5 Producing RWE insight through predictive analytics Non-conventional data settings: Predictive analytics provides insight in areas where traditional methods are not well-suited e.g. High dimensional data e.g. genomics, drug discovery, image processing Unstructured data e.g. medical notes, social media Conventional data settings e.g. claims, EMR, prescribing: Standard methods good for regular inference / hypothesistesting Predictive analytics good where results to be used for generalization or prediction Predictive analytics good at determining important associations and avoiding overfitting when: Determining nature of non-linearities and interactions Controlling for complex confounding Ascertaining important variables from large pool of variables Predictive analytics provides value in many RWE areas 1) Patient profiling e.g. Identifying patients who respond most positively to treatment Identifying which treatment is most appropriate for a specific patient profile 2) Detecting undiagnosed disease e.g. Identifying patients likely to be undiagnosed for a given disease Estimating the prevalence of nondiagnosis for a given disease Early disease detection 3) Risk stratification, including identifying patients most likely to: Non-adhere to treatment Experience disease onset or progression 4) Propensity scoring Machine learning good in presence of complex confounding bias 5) Making better use of data assets through imputation e.g. Instead of only using intersection between large claims data and small clinical data, use all patients with imputations for selected variables
6 Applying RWE through technology Prospering in a world of value-based healthcare: A recent white paper published by the Economist Intelligence Unit identified 7 things pharma companies need to do to prosper in a climate of value-based healthcare, including: Improve the value proposition through more accurate targeting. This may include use of screening or companion diagnostics to identify those patients who would benefit the most. Get involved in partnerships with providers, in order to improve real world patient outcomes. This may include help with ironing out variations in care, and improving adherence. Both areas involve predictive analytics Examples of technology embedding predictive algorithms Example applications Clinical pathways o Recommendation of treatments based on patient profiles Hospital readmissions o Identification of patients most likely to be readmitted to hospital Computer-Aided Diagnostics o Indication of diagnostic classification based on MRI scan Adoption of predictive analytics technology Still embryonic Must overcome substantial challenges before mainstream integration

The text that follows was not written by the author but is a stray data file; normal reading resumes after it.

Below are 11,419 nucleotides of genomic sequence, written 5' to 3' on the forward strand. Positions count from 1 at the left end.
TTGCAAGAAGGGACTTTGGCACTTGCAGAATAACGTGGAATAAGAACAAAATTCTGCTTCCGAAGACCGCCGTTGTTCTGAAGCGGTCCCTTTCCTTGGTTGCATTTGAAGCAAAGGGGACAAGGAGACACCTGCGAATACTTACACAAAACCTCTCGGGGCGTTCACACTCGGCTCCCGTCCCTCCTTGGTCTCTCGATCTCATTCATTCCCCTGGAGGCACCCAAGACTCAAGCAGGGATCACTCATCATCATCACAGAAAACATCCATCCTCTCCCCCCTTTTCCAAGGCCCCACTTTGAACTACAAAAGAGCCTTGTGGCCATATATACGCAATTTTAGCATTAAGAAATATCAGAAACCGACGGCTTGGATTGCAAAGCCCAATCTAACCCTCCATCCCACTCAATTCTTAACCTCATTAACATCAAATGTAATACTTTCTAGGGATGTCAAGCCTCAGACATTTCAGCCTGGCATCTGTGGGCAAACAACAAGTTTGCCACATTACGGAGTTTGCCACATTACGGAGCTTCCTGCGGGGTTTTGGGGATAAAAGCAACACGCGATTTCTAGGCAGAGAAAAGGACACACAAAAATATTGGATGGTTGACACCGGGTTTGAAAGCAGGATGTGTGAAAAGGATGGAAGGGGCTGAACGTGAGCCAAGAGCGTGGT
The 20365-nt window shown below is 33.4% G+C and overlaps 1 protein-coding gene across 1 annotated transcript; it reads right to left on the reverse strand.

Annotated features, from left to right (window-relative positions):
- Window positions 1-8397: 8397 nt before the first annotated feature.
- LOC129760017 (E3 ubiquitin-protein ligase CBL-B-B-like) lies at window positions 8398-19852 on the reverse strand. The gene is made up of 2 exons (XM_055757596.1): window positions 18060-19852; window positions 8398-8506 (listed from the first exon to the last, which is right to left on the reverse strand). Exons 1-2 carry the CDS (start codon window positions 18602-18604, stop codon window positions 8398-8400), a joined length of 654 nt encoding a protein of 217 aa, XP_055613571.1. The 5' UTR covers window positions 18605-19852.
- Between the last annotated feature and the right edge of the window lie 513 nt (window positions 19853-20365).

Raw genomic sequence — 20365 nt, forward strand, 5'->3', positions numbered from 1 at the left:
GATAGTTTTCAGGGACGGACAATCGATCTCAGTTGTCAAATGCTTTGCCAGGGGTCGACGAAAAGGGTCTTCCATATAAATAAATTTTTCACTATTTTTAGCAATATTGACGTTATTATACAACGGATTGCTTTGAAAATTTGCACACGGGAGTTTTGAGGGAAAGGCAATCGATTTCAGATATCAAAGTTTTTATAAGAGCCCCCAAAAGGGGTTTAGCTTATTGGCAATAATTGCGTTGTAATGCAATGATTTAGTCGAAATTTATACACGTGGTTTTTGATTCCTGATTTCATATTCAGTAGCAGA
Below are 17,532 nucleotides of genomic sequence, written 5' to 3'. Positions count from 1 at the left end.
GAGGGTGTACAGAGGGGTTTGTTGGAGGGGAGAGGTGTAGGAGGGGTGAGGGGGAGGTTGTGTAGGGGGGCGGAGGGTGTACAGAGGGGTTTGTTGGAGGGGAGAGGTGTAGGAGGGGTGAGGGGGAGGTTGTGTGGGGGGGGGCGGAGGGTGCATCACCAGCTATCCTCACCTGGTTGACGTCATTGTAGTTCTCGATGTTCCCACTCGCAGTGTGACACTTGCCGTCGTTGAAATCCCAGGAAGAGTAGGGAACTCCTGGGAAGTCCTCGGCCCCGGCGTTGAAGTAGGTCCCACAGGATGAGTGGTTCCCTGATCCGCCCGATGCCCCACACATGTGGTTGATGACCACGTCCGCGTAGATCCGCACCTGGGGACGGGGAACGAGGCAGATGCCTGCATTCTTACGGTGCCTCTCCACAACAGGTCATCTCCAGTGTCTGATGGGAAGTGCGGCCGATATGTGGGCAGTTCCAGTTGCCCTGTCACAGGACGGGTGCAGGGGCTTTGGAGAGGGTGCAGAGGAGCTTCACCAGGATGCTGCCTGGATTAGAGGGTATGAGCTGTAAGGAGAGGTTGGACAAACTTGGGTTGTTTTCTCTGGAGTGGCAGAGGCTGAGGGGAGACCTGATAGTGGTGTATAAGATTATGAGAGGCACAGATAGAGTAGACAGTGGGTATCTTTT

7 Two big challenges to adoption of predictive analytics 1 Reluctance to embrace innovation by key stakeholders Regulators are cautious to embrace novel statistical methods e.g. data mining often suspected of suffering from spurious correlation Physicians are often wary about new technology May be seen as undermining clinical independence and judgment Use cases vital in promoting awareness of value of predictive analytics 2 Need for greater collaboration Technology is the vehicle by which predictive analytics can often achieve changes in health care Large-scale analytics technology often held back by: The need for substantial, on-going investment Failure to align objectives between providers, payers and pharmas Lack of data availability, integration and harmonisation Partnerships between providers, payers and life science can help through: Aligning objectives / overcoming market failures Facilitating return on investment to all stakeholders Ensuring solution is product neutral Agenda Topic Presenter Time Introduction: Extending the statistical toolkit to make the most of big data Michael Nelson PharmMD (chair) 12:15 12:20 Academic perspective: Acquiring insight from health data using machine learning: methodological overview and case studies Using predictive analytics to drive improvements in health and costs: the case of NorthShore University Jonathan Silverstein MD, MS, FACS, FACMI NorthShore University 12:20 12:40 12:40 12:55 Predicting the key areas for predictive analytics in real-world evidence 12:55 13:05 Q & A 13:05 13:15
8 Q & A Availability of symposium materials If you are interested in receiving an abridged copy of the symposium materials: Please leave your business cards when leaving the room or at our exhibition stand Angelika Boucsein at: or
9 Affiliations of Speakers Michael Nelson PharmMD (chair) Senior Principal and Regional Leader, Americas, Departments of Biostatistics & Medical Informatics and Computer Science, Jonathan Silverstein MD, MS, FACS, FACMI Vice President and Davis Family Chair of Informatics, Head, Center for Biomedical Research Informatics (CBRI) NorthShore University ; Research Associate (Professor of Surgery), University of Chicago Pritzker School of Medicine Senior Manager, Advanced Analytics,